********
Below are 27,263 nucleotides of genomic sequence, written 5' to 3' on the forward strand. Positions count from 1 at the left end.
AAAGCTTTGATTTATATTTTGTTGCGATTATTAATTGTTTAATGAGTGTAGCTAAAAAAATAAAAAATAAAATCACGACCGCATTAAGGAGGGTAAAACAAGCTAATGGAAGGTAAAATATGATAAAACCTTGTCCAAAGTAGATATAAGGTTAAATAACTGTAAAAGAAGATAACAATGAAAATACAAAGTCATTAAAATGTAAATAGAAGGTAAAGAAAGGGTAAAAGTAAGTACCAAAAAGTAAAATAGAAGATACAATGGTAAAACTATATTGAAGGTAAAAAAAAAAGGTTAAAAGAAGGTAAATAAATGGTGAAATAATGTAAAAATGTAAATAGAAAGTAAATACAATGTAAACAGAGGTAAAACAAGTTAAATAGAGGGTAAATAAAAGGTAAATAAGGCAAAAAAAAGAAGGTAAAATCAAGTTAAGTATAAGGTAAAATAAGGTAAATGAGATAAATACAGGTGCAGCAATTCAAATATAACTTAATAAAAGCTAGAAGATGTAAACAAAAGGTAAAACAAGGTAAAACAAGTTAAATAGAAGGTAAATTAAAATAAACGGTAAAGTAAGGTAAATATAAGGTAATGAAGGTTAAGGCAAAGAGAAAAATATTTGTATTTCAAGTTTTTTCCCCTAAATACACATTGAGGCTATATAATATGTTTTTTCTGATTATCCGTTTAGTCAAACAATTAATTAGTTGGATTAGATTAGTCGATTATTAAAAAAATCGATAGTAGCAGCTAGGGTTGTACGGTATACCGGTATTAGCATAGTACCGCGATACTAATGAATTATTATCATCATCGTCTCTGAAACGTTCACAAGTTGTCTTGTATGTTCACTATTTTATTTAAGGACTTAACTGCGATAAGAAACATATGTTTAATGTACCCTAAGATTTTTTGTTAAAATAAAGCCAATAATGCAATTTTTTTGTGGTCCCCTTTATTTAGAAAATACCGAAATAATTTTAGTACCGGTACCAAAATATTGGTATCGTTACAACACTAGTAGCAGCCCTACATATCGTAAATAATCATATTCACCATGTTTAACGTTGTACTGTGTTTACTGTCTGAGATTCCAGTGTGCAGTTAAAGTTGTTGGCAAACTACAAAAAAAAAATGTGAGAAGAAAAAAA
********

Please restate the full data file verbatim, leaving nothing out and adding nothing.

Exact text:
Below are 27,263 nucleotides of genomic sequence, written 5' to 3' on the forward strand. Positions count from 1 at the left end.
AAAGCTTTGATTTATATTTTGTTGCGATTATTAATTGTTTAATGAGTGTAGCTAAAAAAATAAAAAATAAAATCACGACCGCATTAAGGAGGGTAAAACAAGCTAATGGAAGGTAAAATATGATAAAACCTTGTCCAAAGTAGATATAAGGTTAAATAACTGTAAAAGAAGATAACAATGAAAATACAAAGTCATTAAAATGTAAATAGAAGGTAAAGAAAGGGTAAAAGTAAGTACCAAAAAGTAAAATAGAAGATACAATGGTAAAACTATATTGAAGGTAAAAAAAAAAGGTTAAAAGAAGGTAAATAAATGGTGAAATAATGTAAAAATGTAAATAGAAAGTAAATACAATGTAAACAGAGGTAAAACAAGTTAAATAGAGGGTAAATAAAAGGTAAATAAGGCAAAAAAAAGAAGGTAAAATCAAGTTAAGTATAAGGTAAAATAAGGTAAATGAGATAAATACAGGTGCAGCAATTCAAATATAACTTAATAAAAGCTAGAAGATGTAAACAAAAGGTAAAACAAGGTAAAACAAGTTAAATAGAAGGTAAATTAAAATAAACGGTAAAGTAAGGTAAATATAAGGTAATGAAGGTTAAGGCAAAGAGAAAAATATTTGTATTTCAAGTTTTTTCCCCTAAATACACATTGAGGCTATATAATATGTTTTTTCTGATTATCCGTTTAGTCAAACAATTAATTAGTTGGATTAGATTAGTCGATTATTAAAAAAATCGATAGTAGCAGCTAGGGTTGTACGGTATACCGGTATTAGCATAGTACCGCGATACTAATGAATTATTATCATCATCGTCTCTGAAACGTTCACAAGTTGTCTTGTATGTTCACTATTTTATTTAAGGACTTAACTGCGATAAGAAACATATGTTTAATGTACCCTAAGATTTTTTGTTAAAATAAAGCCAATAATGCAATTTTTTTGTGGTCCCCTTTATTTAGAAAATACCGAAATAATTTTAGTACCGGTACCAAAATATTGGTATCGTTACAACACTAGTAGCAGCCCTACATATCGTAAATAATCATATTCACCATGTTTAACGTTGTACTGTGTTTACTGTCTGAGATTCCAGTGTGCAGTTAAAGTTGTTGGCAAACTACAAAAAAAAAATGTGAGAAGAAAAAAA